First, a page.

THE PANAMA WATER SUPPLY PURIFICATION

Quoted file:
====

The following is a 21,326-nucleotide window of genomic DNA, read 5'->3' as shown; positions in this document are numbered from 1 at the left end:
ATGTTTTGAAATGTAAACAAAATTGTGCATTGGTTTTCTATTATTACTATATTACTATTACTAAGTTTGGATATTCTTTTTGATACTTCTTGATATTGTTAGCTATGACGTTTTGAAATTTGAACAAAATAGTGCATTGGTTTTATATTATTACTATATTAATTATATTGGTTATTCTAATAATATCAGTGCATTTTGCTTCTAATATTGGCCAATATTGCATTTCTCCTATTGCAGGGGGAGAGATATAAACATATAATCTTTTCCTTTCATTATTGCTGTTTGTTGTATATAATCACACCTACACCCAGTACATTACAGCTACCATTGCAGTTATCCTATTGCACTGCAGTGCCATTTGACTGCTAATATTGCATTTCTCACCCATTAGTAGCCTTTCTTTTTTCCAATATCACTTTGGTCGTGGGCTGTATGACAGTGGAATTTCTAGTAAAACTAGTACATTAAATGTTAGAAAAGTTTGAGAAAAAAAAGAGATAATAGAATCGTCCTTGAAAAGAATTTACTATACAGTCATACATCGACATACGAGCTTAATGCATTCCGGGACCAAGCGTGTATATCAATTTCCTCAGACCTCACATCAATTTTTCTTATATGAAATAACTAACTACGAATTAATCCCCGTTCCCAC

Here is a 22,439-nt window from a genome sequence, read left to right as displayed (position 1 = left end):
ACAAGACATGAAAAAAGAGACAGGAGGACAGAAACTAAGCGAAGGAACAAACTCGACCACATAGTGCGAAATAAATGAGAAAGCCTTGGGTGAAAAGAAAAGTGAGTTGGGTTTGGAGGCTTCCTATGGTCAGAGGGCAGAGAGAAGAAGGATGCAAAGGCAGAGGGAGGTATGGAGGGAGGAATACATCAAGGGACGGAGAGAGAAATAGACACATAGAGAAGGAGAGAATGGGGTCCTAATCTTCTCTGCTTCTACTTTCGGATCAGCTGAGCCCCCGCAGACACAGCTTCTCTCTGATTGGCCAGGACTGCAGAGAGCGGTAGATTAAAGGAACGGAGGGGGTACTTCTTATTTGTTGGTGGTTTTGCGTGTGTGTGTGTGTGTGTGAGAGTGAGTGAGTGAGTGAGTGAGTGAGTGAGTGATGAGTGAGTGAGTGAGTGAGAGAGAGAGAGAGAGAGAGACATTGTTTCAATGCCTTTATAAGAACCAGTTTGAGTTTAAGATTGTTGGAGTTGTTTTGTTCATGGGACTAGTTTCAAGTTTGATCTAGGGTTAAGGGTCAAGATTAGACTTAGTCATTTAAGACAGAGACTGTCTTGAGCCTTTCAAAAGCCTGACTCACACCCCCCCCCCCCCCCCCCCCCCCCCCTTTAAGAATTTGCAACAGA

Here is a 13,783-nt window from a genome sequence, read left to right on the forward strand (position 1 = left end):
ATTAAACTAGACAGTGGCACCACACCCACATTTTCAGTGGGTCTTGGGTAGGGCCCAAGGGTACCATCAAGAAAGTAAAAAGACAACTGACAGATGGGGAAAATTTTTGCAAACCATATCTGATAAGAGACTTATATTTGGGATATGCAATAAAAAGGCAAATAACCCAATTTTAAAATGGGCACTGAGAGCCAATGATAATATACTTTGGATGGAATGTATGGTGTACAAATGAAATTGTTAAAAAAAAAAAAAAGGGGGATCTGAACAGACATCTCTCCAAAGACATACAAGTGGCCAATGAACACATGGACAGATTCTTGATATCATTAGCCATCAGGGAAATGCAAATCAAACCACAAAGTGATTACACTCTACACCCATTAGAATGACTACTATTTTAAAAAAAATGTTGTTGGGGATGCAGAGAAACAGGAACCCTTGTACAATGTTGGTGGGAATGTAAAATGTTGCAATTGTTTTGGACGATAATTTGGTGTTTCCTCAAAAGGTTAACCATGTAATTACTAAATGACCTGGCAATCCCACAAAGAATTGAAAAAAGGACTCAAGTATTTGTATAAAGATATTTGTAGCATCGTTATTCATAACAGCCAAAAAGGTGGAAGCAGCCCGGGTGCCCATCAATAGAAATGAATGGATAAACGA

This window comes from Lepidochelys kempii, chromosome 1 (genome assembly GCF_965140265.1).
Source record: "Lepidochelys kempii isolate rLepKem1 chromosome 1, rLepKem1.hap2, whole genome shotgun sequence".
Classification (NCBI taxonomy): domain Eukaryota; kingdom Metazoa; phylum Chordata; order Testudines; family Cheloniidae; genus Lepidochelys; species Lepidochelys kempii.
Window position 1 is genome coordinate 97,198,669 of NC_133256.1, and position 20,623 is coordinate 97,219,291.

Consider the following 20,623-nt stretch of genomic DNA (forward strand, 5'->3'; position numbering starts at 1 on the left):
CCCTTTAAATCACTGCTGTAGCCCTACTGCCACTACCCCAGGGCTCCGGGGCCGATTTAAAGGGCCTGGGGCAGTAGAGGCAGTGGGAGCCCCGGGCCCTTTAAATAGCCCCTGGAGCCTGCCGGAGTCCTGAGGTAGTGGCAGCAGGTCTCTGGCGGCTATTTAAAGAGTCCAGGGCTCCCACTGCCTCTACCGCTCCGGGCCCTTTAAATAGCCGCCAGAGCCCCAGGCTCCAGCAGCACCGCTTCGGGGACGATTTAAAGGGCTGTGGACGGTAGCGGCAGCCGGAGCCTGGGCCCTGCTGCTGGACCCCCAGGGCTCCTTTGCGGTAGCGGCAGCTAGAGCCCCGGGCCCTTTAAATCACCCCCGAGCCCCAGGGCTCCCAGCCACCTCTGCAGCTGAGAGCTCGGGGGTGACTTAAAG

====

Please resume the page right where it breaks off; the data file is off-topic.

Now that the Panama Canal zone promises to undergo a radical transformation from a comparatively undesirable residential country to one populated by villages and in some parts by cities, the needs of populous communities must be anticipated. As in the settlement of a community’s nucleus, the first desideration is a water supply. The most important problem that confronts the sanitary engineer is that of procuring a satisfactory water supply, by which he takes first step toward safeguarding inhabitants from such intestinal diseases as invariably appear where this precaution is neglected. The heavy rainfalls incident to that section, followed by long periods of drouth and unhealthy tropical conditions, render many large impounding reservoirs necessary. Filtration is absolutely indispensible on the Isthmus, the most marked difference between their operation there and that of filter plants in this part of the country is the importance of aeration. While experiments in the north have shown that the use of large quantities of oxygen to water which already had a high content, had little or no effect on the organic matter present, the difference of efficiency effected in Panama was very appreciable, probably being due to the effect of the oxygen on the iron content of the water. Next to the elimination of the mosquito, the water supply problem is the most interesting feature of sanitary work on the Isthmus. These natural phenomena produce very unusual concentration and purification, necessitating large storage capacities for water supply. The task of providing pure water for the canal zone is engrossing the skill of the best sanitary engineers in the country, and the work involved is of immense magnitude.